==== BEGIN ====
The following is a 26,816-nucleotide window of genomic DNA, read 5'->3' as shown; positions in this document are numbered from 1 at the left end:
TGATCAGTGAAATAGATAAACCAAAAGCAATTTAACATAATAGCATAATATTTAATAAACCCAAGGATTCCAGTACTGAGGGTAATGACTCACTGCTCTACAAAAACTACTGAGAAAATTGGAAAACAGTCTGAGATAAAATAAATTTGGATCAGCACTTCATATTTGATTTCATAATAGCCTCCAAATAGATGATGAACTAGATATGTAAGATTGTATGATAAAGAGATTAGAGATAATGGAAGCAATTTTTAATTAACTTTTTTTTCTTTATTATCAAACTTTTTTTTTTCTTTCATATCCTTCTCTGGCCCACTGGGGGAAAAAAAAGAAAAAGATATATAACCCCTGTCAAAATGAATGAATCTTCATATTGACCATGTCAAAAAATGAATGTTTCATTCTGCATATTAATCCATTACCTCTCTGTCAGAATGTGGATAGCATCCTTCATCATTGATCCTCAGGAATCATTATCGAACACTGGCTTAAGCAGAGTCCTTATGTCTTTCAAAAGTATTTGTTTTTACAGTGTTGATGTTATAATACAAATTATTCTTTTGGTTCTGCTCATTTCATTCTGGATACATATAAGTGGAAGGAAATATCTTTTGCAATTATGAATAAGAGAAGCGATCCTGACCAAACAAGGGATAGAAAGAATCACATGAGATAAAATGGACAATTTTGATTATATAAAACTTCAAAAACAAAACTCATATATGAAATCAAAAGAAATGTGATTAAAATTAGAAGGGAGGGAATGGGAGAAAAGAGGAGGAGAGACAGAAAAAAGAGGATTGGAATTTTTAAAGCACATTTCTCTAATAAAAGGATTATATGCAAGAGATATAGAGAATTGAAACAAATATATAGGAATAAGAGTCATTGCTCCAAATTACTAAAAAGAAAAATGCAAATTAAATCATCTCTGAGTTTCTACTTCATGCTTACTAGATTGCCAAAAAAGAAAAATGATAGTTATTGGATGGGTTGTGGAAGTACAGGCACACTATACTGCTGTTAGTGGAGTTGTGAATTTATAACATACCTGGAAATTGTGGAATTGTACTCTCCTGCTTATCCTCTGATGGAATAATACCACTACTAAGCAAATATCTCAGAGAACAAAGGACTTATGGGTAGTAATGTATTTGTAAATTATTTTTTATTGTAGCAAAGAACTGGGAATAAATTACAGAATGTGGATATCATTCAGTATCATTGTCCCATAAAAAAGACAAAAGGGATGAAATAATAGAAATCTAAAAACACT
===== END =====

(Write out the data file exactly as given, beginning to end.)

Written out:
The following is a 26,816-nucleotide window of genomic DNA, read 5'->3' as shown; positions in this document are numbered from 1 at the left end:
TGATCAGTGAAATAGATAAACCAAAAGCAATTTAACATAATAGCATAATATTTAATAAACCCAAGGATTCCAGTACTGAGGGTAATGACTCACTGCTCTACAAAAACTACTGAGAAAATTGGAAAACAGTCTGAGATAAAATAAATTTGGATCAGCACTTCATATTTGATTTCATAATAGCCTCCAAATAGATGATGAACTAGATATGTAAGATTGTATGATAAAGAGATTAGAGATAATGGAAGCAATTTTTAATTAACTTTTTTTTCTTTATTATCAAACTTTTTTTTTTCTTTCATATCCTTCTCTGGCCCACTGGGGGAAAAAAAAGAAAAAGATATATAACCCCTGTCAAAATGAATGAATCTTCATATTGACCATGTCAAAAAATGAATGTTTCATTCTGCATATTAATCCATTACCTCTCTGTCAGAATGTGGATAGCATCCTTCATCATTGATCCTCAGGAATCATTATCGAACACTGGCTTAAGCAGAGTCCTTATGTCTTTCAAAAGTATTTGTTTTTACAGTGTTGATGTTATAATACAAATTATTCTTTTGGTTCTGCTCATTTCATTCTGGATACATATAAGTGGAAGGAAATATCTTTTGCAATTATGAATAAGAGAAGCGATCCTGACCAAACAAGGGATAGAAAGAATCACATGAGATAAAATGGACAATTTTGATTATATAAAACTTCAAAAACAAAACTCATATATGAAATCAAAAGAAATGTGATTAAAATTAGAAGGGAGGGAATGGGAGAAAAGAGGAGGAGAGACAGAAAAAAGAGGATTGGAATTTTTAAAGCACATTTCTCTAATAAAAGGATTATATGCAAGAGATATAGAGAATTGAAACAAATATATAGGAATAAGAGTCATTGCTCCAAATTACTAAAAAGAAAAATGCAAATTAAATCATCTCTGAGTTTCTACTTCATGCTTACTAGATTGCCAAAAAAGAAAAATGATAGTTATTGGATGGGTTGTGGAAGTACAGGCACACTATACTGCTGTTAGTGGAGTTGTGAATTTATAACATACCTGGAAATTGTGGAATTGTACTCTCCTGCTTATCCTCTGATGGAATAATACCACTACTAAGCAAATATCTCAGAGAACAAAGGACTTATGGGTAGTAATGTATTTGTAAATTATTTTTTATTGTAGCAAAGAACTGGGAATAAATTACAGAATGTGGATATCATTCAGTATCATTGTCCCATAAAAAAGACAAAAGGGATGAAATAATAGAAATCTAAAAACACT